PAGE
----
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Posted on March 31, 2023 | Updated at 2PM

International Development – More Important Than Ever for the Public and Private Sectors

Pedestrians at busy crosswalk

*This article was originally published in The Hill Times on February 2nd*


The Sustainable Development Goals (SDGs) were adopted by members of the United Nations in 2015 as a call to action aimed at eliminating poverty, fighting inequality and advancing economic growth while tackling climate change and broader environmental challenges. The 2016 Paris Agreement followed and put further emphasis on the need for urgent climate action.   

Today, these goals are more relevant than ever. The challenges they are intended to help address remain significant – and in many areas are, unfortunately, growing. The COVID-19 pandemic, Russia’s invasion of Ukraine, the economic downturn, social unrest and growing climate stresses demonstrate that global development challenges increasingly overlap with one another. This creates more complexity and a greater need for sustained action, particularly in developing countries. 

Developing countries face a USD 4 trillion annual SDG investment gap, according to the United Nations Conference on Trade and Development. While the case for international development is stronger than ever before, what is even more clear is that the path forward must include the private sector. With public budgets in both developed and developing countries coming under ever more strain given the multiplicity of crises at home and abroad, the private sector is critical to unlocking effective and sustainable paths toward development. The question is how best to harness this sector and direct its efforts in developing countries. I would argue that there are three areas with immense opportunity: 

  1. Building low-carbon and climate-resilient economies, including through sustainable infrastructure; 
  2. Developing markets to support quality job creation, capital markets and access to financing, products and services that raise standards of living and add value to local and regional economies; and 
  3. Mainstreaming gender equality in investment activities to support women’s economic empowerment, reduce inequalities and drive business performance. 

Recognizing the importance of the private sector, the Government of Canada established a bilateral Development Finance Institution (DFI) in 2018. The launch of FinDev Canada enabled Canada to complement its existing suite of international assistance tools and join its G7 partners in having a DFI supporting development through the private sector in developing countries.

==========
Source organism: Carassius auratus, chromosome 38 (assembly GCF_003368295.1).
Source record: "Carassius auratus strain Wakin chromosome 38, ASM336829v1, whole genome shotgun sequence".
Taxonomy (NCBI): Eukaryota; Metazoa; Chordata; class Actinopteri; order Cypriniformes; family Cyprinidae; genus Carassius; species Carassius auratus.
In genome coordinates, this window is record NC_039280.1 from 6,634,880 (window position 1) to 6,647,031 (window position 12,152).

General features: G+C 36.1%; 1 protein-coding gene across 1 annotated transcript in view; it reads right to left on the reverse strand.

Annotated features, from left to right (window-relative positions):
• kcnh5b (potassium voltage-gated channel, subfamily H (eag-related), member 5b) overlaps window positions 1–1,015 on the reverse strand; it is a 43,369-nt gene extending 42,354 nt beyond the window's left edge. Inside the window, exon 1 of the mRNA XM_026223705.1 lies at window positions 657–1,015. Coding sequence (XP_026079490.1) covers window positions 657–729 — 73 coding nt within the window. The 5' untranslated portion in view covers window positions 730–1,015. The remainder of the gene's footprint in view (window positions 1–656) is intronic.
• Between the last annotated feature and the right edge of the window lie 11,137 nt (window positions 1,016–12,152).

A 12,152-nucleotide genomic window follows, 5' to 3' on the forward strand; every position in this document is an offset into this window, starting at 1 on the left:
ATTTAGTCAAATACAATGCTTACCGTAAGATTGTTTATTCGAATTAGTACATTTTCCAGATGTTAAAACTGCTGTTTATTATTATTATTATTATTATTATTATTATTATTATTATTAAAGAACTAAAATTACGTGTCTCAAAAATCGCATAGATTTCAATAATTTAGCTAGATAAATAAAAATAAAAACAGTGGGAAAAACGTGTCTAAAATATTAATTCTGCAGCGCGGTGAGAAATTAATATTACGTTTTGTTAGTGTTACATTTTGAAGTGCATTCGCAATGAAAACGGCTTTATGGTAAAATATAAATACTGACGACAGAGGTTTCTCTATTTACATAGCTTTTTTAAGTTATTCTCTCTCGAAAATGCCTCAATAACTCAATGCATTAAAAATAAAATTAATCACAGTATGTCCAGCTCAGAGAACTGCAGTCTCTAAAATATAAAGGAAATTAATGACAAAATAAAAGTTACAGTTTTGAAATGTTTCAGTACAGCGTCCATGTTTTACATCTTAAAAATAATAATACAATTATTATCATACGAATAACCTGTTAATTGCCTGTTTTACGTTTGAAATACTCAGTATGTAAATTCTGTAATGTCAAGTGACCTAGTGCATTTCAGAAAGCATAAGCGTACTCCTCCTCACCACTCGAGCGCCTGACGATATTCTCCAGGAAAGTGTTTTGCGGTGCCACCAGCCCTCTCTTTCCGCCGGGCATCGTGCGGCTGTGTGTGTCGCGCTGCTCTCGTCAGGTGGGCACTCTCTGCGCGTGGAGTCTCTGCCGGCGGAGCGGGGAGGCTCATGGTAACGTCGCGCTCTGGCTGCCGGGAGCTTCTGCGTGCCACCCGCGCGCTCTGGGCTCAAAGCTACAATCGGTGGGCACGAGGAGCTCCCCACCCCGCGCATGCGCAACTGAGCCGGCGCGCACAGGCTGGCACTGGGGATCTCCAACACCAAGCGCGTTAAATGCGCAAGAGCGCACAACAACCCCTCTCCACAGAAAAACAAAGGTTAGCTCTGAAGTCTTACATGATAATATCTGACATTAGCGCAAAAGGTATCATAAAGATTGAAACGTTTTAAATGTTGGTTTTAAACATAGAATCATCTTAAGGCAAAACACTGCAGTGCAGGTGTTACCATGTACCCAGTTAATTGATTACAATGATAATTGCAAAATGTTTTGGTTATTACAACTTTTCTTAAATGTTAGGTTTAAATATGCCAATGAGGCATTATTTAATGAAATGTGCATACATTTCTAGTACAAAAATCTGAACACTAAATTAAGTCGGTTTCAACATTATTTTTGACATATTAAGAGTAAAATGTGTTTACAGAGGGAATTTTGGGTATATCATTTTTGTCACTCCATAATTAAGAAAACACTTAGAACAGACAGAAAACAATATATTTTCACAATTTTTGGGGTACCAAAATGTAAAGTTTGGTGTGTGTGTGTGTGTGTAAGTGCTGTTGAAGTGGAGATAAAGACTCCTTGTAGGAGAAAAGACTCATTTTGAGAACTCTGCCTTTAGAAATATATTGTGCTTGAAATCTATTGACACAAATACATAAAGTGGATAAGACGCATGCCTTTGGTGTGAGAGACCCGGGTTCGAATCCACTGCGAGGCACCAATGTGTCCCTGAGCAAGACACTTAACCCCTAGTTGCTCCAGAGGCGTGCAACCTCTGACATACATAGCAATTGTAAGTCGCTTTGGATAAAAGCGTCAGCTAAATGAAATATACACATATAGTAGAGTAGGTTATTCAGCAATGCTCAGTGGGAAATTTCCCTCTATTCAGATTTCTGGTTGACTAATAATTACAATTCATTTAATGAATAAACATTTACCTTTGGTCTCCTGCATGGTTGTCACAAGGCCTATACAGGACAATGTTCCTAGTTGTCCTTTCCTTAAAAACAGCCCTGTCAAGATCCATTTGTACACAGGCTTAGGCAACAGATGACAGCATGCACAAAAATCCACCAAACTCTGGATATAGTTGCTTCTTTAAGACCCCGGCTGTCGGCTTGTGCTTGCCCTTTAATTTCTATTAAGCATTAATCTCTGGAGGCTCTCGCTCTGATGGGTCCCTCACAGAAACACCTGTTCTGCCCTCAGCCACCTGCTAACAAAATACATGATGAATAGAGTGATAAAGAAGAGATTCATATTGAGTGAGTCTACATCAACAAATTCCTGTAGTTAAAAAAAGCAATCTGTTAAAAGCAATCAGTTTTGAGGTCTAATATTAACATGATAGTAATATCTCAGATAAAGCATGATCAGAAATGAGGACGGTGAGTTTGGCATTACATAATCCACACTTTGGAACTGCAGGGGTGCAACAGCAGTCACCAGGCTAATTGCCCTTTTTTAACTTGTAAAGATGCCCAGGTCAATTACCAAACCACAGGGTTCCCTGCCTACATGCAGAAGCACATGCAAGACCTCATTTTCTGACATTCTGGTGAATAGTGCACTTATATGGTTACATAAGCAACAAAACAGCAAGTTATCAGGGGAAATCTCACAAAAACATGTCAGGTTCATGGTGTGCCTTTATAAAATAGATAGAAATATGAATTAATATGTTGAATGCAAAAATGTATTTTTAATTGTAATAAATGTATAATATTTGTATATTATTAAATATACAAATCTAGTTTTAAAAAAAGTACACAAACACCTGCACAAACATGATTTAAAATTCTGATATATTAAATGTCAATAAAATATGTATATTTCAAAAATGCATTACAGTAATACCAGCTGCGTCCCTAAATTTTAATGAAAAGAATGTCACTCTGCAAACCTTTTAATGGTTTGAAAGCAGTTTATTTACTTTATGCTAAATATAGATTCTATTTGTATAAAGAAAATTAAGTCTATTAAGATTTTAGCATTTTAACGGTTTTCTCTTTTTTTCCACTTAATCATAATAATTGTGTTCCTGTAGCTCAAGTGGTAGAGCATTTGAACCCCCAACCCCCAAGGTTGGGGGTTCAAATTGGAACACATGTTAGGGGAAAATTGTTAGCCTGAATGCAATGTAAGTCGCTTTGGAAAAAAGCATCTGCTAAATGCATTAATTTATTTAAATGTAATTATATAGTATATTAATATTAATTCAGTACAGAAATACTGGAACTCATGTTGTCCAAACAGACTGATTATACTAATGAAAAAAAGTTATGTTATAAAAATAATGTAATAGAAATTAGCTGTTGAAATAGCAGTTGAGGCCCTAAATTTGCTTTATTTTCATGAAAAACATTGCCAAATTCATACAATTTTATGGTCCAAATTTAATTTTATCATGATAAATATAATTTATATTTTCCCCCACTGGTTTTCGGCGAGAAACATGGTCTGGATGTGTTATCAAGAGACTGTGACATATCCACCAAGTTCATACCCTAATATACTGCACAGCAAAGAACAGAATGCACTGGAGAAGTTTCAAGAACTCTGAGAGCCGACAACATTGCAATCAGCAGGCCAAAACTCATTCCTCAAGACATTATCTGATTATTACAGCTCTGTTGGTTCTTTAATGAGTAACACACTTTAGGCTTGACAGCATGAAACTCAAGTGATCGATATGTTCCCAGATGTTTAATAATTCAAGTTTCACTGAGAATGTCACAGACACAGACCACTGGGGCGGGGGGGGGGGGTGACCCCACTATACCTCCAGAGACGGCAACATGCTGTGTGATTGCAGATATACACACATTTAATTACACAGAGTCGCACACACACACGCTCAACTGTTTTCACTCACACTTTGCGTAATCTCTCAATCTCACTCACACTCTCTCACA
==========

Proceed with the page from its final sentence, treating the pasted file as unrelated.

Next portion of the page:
DFIs, as public policy mechanisms, are an important part of global development architecture. DFIs provide financing and investment and blended finance solutions, as well as technical assistance to support sustainable and inclusive growth through the private sector in developing countries. Their efforts complement the array of grants and other aid instruments offered locally and internationally and enable public budgets to be leveraged by private finance in support of development goals. 

Since 2021 I have had the privilege of serving as FinDev Canada’s CEO. Our team is focused on mobilizing private investment within and into developing countries with the aim of contributing to climate action, market development and women’s economic empowerment aligned with the SDGs and Paris Agreement commitments. 

To date, we have been active in Sub-Saharan Africa,  Latin America and the Caribbean. Now, with the recent launch of Canada’s new Indo-Pacific Strategy, we are expanding our efforts to this region, further bolstering Canada’s contribution toward building a more sustainable and inclusive world.  

The government recognizes the importance of directing more effort toward mobilizing private investment within and into developing countries, and the additional capital being invested in FinDev Canada will enable us to further advance Canada’s international development agenda through the private sector at a time when it is needed more than ever. 

The case for international development where the public and private sectors are working together to achieve the SDGs and commitments under the Paris Agreement has never been clearer. We have the roadmap for success and will follow it with purpose and commitment. The time is now.